Ph.D. student Haipeng Li and his professor Ramakrishnan Mukundan have developed new computerised algorithms that help radiologists read mammograms.
The algorithms have been shown to detect two underlying factors linked to the increased risks of breast cancer.
Breast cancer is one of the most common cancers in New Zealand with one in nine Kiwis being diagnosed every year.
Recent Ministry of Health reports show nearly 600 women die every year from the disease and more than 3000 women will be diagnosed.
Maori and Pasifika women are 21 percent more likely to be diagnosed, 30 percent less likely to be diagnosed early, and 72 percent more likely to die.
The survival rate for women with the disease is 88 percent if treated early, so Li’s algorithms would help increase this number due to early detection.
Li said early detection through mammograms was an important part of preventing women’s deaths due to the disease.
“The algorithms I have designed are to make it easier for radiologists to pick up two markers, which are breast density and tiny calcium deposits."
Li’s new algorithms using artificial intelligence have shown a higher accuracy rate in detecting microcalcifications and denser breast tissue and provide a more specific location of the deposits.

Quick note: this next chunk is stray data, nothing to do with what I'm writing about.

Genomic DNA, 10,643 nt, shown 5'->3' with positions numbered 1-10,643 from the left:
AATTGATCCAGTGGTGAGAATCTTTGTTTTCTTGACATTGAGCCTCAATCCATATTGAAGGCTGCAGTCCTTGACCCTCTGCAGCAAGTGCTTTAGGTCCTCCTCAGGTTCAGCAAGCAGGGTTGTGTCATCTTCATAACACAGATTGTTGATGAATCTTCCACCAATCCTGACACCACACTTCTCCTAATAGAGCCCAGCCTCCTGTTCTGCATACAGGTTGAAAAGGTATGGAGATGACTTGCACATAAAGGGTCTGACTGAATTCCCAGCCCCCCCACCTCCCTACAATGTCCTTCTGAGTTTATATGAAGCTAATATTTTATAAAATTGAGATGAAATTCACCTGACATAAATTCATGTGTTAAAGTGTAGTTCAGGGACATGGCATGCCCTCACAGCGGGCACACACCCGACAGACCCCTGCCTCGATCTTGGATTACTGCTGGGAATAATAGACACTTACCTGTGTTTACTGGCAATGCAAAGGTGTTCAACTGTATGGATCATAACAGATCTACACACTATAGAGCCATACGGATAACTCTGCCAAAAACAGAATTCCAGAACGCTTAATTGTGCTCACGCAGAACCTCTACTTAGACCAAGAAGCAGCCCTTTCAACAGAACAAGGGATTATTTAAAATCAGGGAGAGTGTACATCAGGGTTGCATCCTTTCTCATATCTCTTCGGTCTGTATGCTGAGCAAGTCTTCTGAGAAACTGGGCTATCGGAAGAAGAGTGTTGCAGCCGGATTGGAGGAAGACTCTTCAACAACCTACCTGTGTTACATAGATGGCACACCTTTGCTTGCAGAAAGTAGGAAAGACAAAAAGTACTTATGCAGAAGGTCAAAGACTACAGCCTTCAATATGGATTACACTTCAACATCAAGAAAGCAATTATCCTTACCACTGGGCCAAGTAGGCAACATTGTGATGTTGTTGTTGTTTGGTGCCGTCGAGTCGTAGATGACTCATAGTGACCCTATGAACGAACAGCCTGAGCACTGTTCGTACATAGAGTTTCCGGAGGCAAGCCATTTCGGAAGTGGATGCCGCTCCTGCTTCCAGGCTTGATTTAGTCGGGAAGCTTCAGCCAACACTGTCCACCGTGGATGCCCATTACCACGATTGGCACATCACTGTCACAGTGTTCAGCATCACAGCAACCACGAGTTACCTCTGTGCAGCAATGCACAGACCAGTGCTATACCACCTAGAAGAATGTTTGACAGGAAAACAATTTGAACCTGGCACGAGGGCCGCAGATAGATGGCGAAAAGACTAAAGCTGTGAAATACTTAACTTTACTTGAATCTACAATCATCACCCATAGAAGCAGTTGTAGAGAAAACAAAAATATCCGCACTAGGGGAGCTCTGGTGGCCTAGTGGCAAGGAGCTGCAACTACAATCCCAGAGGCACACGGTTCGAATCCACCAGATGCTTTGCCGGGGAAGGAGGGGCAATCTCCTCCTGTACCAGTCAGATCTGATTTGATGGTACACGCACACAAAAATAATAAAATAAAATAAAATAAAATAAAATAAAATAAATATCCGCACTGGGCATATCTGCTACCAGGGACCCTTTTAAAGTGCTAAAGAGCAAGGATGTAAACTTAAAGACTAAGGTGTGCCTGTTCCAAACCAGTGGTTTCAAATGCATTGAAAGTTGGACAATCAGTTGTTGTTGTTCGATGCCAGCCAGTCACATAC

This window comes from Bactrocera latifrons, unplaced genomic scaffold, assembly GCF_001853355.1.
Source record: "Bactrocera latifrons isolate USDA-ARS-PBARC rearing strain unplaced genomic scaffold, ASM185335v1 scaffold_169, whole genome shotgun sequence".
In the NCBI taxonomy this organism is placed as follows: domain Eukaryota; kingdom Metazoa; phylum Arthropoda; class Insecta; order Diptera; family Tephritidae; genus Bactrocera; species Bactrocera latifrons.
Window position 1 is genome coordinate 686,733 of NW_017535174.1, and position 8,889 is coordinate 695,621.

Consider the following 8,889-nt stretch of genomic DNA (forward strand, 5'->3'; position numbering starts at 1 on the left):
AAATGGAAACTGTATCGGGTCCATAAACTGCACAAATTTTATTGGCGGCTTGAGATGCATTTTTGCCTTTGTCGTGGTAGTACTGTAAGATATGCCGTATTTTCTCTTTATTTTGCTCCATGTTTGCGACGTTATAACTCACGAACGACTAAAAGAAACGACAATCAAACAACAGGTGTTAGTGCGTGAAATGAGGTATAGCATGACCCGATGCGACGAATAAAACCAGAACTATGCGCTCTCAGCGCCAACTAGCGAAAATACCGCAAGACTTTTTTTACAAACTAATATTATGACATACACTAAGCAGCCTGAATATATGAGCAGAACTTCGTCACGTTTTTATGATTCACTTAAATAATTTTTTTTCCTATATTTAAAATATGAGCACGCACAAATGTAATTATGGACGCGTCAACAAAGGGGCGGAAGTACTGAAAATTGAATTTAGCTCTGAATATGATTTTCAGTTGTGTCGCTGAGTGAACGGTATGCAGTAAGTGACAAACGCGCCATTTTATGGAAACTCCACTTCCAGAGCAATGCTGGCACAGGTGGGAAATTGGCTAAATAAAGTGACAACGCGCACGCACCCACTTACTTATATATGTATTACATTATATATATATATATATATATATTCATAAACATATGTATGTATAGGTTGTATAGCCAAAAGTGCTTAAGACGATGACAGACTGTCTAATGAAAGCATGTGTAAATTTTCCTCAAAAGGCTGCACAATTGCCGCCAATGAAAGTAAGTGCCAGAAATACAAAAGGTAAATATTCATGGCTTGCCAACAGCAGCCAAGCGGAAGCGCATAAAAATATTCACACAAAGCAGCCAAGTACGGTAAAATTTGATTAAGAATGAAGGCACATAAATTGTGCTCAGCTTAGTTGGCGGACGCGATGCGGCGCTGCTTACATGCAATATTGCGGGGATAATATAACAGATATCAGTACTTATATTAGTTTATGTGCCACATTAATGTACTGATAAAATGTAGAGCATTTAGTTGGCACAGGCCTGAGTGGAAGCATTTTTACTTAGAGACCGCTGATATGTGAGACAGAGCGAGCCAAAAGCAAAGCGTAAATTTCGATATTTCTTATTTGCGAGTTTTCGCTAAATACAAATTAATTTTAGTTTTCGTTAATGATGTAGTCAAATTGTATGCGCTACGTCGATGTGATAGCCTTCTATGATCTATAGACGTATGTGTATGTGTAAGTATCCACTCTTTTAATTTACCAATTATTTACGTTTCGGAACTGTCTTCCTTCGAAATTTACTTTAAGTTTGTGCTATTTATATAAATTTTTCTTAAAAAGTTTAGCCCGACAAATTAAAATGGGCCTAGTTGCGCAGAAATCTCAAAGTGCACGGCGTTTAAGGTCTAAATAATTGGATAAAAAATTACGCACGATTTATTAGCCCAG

He tested more than 700 images for density and managed to get an accuracy rating of 92 and 87 percent from two public datasets.
Li and his professor are aiming higher to get an overall accuracy of 98 percent which is why more tests are to be conducted.
His main goal is to provide a second opinion for radiologists as it would make their jobs easier and save a lot of women’s lives.
“Knowing that I am doing work that will contribute to people’s lives makes this research more meaningful to me."
BreastScreen Aotearoa aims to provide mammograms to 70 percent of New Zealand women aged between 45 and 69.
UC Computer Science and Software Engineering Professor Mukundan said he was thrilled with the work both Li and himself have produced over the last few months.
“Li’s research makes significant contributions to this field by performing texture analysis of mammographic features for microcalcification detection and breast density estimation."
Mukundan and Li hope this research and their algorithms will eventually make their way into radiologist's systems so they can identify cancers at an early stage and reduce the death rate.